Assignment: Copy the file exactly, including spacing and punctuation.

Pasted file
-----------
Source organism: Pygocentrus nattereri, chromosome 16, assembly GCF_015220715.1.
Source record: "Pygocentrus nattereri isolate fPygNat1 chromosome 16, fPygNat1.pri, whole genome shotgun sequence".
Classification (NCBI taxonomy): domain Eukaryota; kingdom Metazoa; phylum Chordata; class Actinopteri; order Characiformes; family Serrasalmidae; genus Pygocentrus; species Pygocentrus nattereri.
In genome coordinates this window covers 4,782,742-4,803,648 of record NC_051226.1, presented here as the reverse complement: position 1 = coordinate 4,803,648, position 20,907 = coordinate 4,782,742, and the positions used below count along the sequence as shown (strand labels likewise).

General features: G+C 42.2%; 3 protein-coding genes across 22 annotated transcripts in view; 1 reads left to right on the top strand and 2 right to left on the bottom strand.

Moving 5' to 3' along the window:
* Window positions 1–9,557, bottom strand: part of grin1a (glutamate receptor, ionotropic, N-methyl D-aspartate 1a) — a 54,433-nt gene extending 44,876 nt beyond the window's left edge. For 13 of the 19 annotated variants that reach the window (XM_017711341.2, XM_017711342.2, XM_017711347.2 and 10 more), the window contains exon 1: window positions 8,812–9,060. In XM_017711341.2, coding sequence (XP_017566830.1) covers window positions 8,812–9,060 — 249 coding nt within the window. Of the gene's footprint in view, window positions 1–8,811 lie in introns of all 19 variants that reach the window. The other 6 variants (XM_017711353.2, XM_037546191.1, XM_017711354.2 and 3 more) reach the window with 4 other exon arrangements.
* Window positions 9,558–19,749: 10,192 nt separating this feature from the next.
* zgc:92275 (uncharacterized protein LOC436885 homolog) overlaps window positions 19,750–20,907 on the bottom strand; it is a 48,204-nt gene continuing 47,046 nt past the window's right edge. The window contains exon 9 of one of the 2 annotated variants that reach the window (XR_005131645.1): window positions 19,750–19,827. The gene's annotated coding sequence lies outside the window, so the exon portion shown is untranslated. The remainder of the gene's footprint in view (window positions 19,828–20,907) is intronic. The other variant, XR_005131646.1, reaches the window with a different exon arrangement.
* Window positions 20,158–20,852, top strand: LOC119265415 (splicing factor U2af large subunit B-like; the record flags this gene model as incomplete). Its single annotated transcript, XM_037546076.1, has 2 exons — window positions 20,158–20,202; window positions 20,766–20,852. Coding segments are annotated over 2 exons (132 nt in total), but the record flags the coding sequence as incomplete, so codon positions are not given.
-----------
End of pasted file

Source organism: Pygocentrus nattereri, chromosome 16, assembly GCF_015220715.1.
Source record: "Pygocentrus nattereri isolate fPygNat1 chromosome 16, fPygNat1.pri, whole genome shotgun sequence".
Classification (NCBI taxonomy): domain Eukaryota; kingdom Metazoa; phylum Chordata; class Actinopteri; order Characiformes; family Serrasalmidae; genus Pygocentrus; species Pygocentrus nattereri.
In genome coordinates this window covers 4,782,742-4,803,648 of record NC_051226.1, presented here as the reverse complement: position 1 = coordinate 4,803,648, position 20,907 = coordinate 4,782,742, and the positions used below count along the sequence as shown (strand labels likewise).

General features: G+C 42.2%; 3 protein-coding genes across 22 annotated transcripts in view; 1 reads left to right on the top strand and 2 right to left on the bottom strand.

Moving 5' to 3' along the window:
* Window positions 1–9,557, bottom strand: part of grin1a (glutamate receptor, ionotropic, N-methyl D-aspartate 1a) — a 54,433-nt gene extending 44,876 nt beyond the window's left edge. For 13 of the 19 annotated variants that reach the window (XM_017711341.2, XM_017711342.2, XM_017711347.2 and 10 more), the window contains exon 1: window positions 8,812–9,060. In XM_017711341.2, coding sequence (XP_017566830.1) covers window positions 8,812–9,060 — 249 coding nt within the window. Of the gene's footprint in view, window positions 1–8,811 lie in introns of all 19 variants that reach the window. The other 6 variants (XM_017711353.2, XM_037546191.1, XM_017711354.2 and 3 more) reach the window with 4 other exon arrangements.
* Window positions 9,558–19,749: 10,192 nt separating this feature from the next.
* zgc:92275 (uncharacterized protein LOC436885 homolog) overlaps window positions 19,750–20,907 on the bottom strand; it is a 48,204-nt gene continuing 47,046 nt past the window's right edge. The window contains exon 9 of one of the 2 annotated variants that reach the window (XR_005131645.1): window positions 19,750–19,827. The gene's annotated coding sequence lies outside the window, so the exon portion shown is untranslated. The remainder of the gene's footprint in view (window positions 19,828–20,907) is intronic. The other variant, XR_005131646.1, reaches the window with a different exon arrangement.
* Window positions 20,158–20,852, top strand: LOC119265415 (splicing factor U2af large subunit B-like; the record flags this gene model as incomplete). Its single annotated transcript, XM_037546076.1, has 2 exons — window positions 20,158–20,202; window positions 20,766–20,852. Coding segments are annotated over 2 exons (132 nt in total), but the record flags the coding sequence as incomplete, so codon positions are not given.